En Plein Air
Wandering the dappled grounds of an old farmhouse, Henry plays schoolmaster at an open-air painting retreat, where his instructional duties seem to involve holding forth at candlelit dinners in the garden and sucking down endless cans of Budweiser on the lawn while the work of painting and posing happens elsewhere. In this dreamy zone he’s the sole orator, monologuing through a set of otherwise silent tableaux as around him his students lounge, frolic, and occasionally knuckle down to their canvasses. Then, Henry’s distracted, horny gaze lights on one of his nubile young pupils, Bianca, and her volatile beau Steven. “Don’t you think,” he says, patting the thigh of a compatriot, “Steven and Bianca and I could really hit it off in a setting as free as this?”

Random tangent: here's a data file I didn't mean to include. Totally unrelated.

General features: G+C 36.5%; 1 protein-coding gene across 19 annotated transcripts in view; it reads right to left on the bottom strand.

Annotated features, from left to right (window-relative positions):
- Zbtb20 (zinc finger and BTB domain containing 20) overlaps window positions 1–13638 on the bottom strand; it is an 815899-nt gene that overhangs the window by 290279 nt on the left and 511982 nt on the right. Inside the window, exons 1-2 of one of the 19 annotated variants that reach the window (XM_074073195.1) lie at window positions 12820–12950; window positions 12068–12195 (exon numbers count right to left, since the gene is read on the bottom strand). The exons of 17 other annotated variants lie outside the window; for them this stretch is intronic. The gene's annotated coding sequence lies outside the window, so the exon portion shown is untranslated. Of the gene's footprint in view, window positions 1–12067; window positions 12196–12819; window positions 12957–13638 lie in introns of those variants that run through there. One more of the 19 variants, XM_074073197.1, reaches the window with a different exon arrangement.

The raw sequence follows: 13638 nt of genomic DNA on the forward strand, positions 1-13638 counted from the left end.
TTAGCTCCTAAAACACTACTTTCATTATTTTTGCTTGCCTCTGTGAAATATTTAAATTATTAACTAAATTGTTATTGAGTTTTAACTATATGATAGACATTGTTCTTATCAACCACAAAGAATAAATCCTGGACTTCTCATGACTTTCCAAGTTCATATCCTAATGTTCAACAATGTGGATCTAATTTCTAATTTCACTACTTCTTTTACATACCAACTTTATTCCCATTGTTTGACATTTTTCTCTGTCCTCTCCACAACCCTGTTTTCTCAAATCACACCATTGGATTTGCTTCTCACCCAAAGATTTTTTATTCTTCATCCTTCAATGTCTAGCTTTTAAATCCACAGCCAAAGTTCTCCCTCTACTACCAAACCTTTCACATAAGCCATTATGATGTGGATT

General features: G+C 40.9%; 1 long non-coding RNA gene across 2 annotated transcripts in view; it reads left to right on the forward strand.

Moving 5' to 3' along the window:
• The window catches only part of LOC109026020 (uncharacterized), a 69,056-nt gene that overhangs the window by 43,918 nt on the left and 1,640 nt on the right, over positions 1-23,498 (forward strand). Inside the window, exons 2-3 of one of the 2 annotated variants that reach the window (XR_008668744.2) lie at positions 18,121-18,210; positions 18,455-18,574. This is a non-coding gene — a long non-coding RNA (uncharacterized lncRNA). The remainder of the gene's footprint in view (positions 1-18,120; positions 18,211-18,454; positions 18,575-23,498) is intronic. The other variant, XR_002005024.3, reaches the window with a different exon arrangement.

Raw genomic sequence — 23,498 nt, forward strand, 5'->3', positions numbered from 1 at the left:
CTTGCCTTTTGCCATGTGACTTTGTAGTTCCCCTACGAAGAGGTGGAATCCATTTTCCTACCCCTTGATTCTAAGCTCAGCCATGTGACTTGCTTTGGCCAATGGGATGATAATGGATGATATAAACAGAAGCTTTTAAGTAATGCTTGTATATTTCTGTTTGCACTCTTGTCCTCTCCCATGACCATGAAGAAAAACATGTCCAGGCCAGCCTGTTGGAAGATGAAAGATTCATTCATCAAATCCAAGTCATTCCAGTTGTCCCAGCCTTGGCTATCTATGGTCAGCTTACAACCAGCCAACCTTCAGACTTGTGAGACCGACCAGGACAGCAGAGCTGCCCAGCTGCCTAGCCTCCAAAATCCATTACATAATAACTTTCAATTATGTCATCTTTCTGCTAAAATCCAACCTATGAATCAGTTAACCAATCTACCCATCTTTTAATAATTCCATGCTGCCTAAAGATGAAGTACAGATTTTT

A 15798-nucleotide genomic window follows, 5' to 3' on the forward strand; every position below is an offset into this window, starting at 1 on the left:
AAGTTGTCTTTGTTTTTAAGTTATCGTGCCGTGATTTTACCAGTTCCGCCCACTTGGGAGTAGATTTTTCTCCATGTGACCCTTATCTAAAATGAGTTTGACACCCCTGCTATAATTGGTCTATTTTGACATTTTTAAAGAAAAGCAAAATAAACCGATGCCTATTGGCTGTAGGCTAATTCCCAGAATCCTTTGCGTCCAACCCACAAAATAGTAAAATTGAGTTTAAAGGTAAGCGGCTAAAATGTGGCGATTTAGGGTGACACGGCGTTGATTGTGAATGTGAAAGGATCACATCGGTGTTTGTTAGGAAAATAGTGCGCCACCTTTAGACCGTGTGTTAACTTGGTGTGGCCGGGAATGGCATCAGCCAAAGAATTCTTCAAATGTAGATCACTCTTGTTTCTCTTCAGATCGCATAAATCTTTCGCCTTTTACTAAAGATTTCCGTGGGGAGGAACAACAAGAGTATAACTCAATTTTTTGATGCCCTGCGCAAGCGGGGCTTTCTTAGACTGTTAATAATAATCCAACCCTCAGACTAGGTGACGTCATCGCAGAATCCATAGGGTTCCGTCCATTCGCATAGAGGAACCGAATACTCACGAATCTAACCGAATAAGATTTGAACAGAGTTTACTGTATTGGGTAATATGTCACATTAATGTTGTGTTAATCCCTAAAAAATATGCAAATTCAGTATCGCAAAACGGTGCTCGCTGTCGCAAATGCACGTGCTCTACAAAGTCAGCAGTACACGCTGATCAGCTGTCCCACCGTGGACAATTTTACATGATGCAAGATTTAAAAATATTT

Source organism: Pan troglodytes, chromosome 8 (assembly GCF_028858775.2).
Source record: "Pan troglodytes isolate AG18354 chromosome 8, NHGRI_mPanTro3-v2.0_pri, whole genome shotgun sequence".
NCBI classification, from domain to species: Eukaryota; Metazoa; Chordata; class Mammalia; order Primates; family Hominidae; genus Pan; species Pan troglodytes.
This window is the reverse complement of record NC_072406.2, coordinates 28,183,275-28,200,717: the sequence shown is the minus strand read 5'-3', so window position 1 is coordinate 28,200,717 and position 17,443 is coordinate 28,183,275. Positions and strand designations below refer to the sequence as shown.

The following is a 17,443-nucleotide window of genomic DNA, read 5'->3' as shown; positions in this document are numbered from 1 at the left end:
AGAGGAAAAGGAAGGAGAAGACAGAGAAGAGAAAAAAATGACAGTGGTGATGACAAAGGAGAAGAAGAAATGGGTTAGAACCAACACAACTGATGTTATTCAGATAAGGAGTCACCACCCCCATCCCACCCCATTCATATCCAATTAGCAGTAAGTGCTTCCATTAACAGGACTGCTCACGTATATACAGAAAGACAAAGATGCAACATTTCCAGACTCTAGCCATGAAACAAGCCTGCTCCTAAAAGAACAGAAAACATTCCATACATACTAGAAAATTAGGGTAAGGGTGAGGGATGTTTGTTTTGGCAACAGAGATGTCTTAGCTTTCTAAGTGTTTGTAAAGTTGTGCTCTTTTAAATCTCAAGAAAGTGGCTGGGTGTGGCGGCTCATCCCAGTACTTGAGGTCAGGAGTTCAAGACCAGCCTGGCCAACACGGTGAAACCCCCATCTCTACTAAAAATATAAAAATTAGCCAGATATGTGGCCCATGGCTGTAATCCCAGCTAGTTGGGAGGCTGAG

Though it premiered at Telluride in 2014, Jerzy Rose’s En Plein Air can’t help but feel like a throwback; with its sur l’herbe summer setting and high-comedic sense of mortal foolishness it’s an open homage to the Eric Rohmer of La Collectionneuse or Claire’s Knee, down to the palette of sun-ripened skin tones and surreal greens. But where Rohmer’s summer holidays exude lightness and sexual liberality (see: pretty much the entirety of Pauline at the Beach), Henry’s feckless swainery inevitably curdles into something predatory, and here in the autumn of our discontent 2017 it’s a bleakly familiar scene.
Although Rose’s camera doesn’t stick around to show us the aftermath, we’ve already seen the full picture of a would-be mentor desperately wedging himself into a young woman’s love life. Making free with his cynicism about men’s motives, Rose lets the taste of sun-soured beer and stale Camels bleed through, sullying the idyllic landscape. -Jonathan Kieran.